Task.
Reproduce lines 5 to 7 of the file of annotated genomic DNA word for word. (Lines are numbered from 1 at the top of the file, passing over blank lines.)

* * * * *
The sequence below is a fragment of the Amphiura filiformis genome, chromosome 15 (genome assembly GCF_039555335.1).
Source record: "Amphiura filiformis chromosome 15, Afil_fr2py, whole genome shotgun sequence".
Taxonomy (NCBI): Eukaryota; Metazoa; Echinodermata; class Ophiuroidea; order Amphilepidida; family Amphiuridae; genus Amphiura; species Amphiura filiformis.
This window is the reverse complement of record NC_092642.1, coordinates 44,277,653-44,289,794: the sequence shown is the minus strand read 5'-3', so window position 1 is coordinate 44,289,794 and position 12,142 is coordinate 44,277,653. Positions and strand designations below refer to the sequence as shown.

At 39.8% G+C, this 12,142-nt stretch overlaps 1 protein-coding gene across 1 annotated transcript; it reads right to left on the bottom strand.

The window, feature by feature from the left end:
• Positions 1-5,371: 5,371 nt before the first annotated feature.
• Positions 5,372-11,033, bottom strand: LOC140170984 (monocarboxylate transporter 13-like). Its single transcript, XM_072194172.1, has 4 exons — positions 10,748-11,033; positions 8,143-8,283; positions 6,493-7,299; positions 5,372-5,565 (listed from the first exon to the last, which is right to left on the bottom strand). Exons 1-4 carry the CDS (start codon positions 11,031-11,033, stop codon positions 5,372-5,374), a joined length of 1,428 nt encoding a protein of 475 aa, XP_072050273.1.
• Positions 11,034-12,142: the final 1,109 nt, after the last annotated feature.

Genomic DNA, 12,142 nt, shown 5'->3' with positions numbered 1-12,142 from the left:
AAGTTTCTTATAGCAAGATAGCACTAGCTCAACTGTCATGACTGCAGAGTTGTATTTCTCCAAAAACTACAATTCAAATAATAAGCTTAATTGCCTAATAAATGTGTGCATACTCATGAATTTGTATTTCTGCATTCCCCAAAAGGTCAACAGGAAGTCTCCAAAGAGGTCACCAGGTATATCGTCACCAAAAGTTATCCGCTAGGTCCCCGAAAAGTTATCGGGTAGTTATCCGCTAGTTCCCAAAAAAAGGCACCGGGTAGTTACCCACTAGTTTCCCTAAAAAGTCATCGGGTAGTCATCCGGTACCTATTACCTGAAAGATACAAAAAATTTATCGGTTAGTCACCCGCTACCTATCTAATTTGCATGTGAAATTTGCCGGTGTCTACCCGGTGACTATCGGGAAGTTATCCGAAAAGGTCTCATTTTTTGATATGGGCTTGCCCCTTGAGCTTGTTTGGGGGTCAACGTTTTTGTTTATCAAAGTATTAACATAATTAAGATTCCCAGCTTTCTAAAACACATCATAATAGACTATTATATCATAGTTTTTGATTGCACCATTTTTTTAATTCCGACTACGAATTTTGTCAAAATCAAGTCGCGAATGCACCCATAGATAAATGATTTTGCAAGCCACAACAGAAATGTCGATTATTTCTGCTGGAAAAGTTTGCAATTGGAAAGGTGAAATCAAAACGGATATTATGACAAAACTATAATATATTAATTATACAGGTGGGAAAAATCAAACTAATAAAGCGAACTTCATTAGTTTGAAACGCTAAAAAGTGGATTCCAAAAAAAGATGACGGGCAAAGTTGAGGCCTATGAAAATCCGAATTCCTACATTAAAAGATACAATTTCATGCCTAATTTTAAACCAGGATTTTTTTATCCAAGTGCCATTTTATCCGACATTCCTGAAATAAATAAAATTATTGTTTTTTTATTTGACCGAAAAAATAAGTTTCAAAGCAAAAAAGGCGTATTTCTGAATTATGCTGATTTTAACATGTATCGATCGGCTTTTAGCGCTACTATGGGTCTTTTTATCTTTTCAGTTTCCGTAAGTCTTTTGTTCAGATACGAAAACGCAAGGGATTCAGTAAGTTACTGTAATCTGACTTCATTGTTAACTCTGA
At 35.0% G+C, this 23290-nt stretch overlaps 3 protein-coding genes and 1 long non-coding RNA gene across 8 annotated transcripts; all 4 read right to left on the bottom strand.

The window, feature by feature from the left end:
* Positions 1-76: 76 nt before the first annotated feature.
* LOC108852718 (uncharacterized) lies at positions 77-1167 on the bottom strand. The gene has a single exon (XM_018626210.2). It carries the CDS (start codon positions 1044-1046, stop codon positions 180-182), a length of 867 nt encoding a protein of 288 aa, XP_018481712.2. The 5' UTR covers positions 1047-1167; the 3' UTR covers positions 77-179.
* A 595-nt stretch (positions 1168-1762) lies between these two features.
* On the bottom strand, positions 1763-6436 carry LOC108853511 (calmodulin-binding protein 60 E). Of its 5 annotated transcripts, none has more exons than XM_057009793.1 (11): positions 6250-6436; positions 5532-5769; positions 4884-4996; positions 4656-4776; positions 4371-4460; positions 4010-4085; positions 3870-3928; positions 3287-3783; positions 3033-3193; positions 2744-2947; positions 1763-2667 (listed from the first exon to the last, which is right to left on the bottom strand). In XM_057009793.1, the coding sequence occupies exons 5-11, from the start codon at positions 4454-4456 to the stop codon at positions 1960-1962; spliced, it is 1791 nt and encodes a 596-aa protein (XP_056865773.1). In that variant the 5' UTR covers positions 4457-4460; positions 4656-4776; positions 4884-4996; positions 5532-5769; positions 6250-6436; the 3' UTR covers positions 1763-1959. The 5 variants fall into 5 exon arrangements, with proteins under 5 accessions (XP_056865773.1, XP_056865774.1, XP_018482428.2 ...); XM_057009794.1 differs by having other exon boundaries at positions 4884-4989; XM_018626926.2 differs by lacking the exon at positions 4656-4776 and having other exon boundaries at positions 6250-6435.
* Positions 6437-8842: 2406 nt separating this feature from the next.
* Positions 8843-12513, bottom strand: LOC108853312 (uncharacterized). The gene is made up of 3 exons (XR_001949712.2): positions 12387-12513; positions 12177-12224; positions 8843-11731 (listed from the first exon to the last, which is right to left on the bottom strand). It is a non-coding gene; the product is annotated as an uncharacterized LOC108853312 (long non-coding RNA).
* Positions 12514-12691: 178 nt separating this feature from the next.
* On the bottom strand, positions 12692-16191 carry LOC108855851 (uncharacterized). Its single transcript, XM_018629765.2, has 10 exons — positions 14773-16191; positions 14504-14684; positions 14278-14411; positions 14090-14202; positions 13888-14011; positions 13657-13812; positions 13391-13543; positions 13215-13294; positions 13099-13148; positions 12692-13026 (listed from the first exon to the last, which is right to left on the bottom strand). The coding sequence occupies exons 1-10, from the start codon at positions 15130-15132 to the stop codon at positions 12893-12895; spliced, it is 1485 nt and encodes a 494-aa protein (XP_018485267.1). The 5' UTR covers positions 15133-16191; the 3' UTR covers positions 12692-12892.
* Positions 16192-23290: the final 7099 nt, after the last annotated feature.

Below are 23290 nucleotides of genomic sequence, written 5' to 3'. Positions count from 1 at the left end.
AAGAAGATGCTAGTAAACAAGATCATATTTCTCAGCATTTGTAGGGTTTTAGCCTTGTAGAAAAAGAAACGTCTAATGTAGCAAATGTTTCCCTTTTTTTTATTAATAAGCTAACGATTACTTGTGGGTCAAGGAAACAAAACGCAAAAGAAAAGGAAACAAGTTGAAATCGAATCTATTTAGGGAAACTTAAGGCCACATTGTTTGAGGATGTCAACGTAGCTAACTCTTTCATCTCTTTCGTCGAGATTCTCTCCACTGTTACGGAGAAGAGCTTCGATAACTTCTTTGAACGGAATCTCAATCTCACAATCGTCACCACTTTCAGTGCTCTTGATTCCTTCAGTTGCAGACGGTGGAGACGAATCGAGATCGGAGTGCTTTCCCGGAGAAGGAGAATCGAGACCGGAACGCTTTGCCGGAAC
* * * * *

At 39.8% G+C, this 12,142-nt stretch overlaps 1 protein-coding gene across 1 annotated transcript; it reads right to left on the bottom strand.

The window, feature by feature from the left end:
• Positions 1-5,371: 5,371 nt before the first annotated feature.